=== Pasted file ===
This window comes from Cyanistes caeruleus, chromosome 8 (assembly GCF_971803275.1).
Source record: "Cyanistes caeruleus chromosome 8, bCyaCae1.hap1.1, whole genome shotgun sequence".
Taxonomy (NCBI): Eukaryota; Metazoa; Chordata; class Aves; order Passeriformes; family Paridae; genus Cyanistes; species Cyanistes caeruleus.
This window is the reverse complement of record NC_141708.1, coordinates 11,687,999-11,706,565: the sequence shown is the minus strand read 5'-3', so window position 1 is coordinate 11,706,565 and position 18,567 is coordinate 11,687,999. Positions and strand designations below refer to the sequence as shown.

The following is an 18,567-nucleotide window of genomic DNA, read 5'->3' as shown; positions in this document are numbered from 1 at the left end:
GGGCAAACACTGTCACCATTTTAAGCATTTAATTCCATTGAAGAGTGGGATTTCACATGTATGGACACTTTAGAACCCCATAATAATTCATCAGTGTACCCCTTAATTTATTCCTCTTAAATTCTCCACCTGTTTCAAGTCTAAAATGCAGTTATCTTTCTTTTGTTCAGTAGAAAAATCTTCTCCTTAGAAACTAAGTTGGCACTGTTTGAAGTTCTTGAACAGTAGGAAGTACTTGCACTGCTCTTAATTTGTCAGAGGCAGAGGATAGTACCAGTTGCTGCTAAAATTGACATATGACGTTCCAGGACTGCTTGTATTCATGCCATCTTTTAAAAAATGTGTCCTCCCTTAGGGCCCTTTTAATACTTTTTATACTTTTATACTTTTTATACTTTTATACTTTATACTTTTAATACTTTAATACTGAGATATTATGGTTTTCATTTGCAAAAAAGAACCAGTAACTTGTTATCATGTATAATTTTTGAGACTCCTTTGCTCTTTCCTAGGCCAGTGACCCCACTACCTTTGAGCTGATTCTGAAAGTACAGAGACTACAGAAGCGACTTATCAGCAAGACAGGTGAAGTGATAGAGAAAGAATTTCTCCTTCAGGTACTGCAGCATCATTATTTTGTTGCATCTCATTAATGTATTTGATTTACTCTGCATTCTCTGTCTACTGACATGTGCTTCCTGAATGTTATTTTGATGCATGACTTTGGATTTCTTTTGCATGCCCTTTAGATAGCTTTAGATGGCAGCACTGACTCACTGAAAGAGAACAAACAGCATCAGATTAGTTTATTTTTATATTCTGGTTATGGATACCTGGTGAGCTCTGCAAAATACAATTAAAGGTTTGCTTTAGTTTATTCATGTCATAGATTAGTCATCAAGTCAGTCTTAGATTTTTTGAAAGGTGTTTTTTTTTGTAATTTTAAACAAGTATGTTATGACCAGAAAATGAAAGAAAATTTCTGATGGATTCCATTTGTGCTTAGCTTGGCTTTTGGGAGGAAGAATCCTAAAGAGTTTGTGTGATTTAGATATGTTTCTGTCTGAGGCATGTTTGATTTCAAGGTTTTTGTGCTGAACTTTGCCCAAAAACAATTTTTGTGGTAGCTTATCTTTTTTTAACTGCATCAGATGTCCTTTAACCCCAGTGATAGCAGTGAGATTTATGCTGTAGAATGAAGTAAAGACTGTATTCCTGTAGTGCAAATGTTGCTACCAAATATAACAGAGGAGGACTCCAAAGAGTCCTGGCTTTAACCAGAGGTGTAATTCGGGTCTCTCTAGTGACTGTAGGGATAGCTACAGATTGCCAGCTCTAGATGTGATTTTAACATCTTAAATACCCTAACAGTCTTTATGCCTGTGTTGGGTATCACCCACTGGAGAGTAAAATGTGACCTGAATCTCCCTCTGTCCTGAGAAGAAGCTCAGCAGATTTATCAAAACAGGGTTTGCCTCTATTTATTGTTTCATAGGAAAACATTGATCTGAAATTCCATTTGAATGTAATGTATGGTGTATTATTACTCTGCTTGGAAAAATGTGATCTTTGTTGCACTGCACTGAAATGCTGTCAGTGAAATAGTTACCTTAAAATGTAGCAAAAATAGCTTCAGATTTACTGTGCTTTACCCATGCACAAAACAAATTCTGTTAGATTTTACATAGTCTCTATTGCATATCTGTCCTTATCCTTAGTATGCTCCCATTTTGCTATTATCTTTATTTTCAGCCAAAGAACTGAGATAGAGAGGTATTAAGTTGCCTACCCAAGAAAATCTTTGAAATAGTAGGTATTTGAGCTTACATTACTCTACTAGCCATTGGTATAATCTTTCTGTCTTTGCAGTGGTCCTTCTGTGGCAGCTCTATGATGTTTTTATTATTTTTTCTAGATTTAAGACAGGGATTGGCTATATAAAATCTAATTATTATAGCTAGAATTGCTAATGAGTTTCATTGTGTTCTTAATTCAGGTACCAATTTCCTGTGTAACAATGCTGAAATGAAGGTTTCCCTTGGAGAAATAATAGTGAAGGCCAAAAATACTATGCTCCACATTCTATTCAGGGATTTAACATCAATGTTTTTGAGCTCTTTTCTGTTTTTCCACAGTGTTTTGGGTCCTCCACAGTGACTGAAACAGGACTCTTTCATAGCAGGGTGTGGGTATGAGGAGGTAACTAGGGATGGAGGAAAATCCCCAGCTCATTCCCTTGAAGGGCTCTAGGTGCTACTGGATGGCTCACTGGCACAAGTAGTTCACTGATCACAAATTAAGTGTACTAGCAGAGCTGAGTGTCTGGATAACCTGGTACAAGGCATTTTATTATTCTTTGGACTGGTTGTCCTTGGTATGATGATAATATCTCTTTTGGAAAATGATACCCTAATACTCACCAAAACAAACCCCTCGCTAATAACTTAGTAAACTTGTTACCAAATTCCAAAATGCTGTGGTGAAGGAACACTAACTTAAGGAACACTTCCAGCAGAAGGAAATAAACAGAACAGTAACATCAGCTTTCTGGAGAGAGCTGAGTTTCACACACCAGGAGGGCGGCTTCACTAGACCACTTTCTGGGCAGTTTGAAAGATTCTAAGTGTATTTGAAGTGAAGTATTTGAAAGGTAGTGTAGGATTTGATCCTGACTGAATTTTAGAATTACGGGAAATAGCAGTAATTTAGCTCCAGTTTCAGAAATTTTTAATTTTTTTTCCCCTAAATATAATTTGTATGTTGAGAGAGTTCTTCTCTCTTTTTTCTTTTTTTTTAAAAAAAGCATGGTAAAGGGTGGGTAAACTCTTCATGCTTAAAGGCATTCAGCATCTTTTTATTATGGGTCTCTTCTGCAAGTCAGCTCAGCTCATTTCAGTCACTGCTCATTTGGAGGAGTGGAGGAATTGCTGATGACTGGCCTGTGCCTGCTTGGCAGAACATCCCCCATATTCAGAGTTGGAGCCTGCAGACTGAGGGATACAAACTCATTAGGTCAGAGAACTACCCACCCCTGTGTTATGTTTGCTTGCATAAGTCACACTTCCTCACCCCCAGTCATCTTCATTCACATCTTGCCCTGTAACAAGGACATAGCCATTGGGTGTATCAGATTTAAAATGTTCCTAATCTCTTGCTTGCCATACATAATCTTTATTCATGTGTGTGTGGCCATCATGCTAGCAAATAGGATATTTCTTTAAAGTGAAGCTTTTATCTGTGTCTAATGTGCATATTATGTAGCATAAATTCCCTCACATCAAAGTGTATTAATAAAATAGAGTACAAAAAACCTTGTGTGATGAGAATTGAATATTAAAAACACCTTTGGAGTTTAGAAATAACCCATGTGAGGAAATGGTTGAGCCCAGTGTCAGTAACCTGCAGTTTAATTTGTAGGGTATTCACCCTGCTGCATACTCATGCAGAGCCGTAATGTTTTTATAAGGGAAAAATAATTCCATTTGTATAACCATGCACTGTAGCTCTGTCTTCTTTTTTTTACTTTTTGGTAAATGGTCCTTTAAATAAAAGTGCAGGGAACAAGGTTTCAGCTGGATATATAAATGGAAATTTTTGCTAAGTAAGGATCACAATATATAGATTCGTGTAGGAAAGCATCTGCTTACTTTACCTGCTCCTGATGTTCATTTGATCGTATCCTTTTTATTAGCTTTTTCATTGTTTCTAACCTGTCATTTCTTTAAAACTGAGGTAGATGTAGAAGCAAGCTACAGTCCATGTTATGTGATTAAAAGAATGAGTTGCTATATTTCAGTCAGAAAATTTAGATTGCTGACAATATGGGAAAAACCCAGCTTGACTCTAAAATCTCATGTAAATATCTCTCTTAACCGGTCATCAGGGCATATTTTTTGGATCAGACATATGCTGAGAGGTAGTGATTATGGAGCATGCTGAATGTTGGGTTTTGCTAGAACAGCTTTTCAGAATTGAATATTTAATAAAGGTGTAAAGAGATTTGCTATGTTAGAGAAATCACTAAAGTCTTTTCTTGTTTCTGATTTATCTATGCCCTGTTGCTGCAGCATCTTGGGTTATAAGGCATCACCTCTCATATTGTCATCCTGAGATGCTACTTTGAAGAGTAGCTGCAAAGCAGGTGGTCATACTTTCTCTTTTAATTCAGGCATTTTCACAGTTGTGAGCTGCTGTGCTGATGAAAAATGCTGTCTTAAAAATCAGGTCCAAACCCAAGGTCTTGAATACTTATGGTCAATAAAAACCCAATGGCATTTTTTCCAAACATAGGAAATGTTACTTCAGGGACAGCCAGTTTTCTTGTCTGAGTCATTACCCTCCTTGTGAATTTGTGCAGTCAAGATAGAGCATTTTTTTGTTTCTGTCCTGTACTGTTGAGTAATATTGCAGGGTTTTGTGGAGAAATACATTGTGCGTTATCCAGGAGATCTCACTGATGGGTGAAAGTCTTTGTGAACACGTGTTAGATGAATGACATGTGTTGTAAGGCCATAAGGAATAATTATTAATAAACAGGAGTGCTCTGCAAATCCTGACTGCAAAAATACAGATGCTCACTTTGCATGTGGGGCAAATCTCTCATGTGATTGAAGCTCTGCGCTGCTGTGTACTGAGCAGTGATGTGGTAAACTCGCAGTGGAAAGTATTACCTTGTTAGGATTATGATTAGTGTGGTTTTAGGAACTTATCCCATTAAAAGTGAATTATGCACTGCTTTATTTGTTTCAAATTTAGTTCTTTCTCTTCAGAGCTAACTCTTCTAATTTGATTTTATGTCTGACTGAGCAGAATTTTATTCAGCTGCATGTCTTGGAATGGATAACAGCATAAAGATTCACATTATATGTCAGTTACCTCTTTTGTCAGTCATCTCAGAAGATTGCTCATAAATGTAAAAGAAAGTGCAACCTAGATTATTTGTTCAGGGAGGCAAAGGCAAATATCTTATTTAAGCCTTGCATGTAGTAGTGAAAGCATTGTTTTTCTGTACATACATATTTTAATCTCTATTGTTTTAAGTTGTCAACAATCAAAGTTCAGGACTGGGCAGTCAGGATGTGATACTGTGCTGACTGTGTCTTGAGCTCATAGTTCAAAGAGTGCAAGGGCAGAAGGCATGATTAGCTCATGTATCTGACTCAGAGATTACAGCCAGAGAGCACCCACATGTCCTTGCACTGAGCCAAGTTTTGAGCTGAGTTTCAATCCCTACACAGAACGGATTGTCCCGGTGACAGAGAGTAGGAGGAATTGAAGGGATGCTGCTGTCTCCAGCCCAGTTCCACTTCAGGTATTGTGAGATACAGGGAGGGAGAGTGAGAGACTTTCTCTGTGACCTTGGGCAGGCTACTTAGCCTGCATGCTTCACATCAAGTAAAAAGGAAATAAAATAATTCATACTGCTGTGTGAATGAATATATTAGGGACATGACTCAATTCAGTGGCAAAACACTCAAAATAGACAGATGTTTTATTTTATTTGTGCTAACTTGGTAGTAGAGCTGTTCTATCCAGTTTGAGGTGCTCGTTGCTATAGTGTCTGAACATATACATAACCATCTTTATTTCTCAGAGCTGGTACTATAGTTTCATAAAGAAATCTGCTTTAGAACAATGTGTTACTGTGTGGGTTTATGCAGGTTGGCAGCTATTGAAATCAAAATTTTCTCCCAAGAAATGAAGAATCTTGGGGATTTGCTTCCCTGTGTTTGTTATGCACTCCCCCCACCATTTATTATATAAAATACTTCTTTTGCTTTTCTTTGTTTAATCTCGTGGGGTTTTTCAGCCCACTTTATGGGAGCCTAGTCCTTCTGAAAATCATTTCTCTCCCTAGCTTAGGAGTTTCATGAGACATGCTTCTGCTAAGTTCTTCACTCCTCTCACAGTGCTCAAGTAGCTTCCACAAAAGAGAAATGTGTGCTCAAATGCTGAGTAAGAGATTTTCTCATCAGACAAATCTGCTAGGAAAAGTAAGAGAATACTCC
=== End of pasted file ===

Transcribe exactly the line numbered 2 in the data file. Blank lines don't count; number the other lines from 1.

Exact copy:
Source record: "Cyanistes caeruleus chromosome 8, bCyaCae1.hap1.1, whole genome shotgun sequence".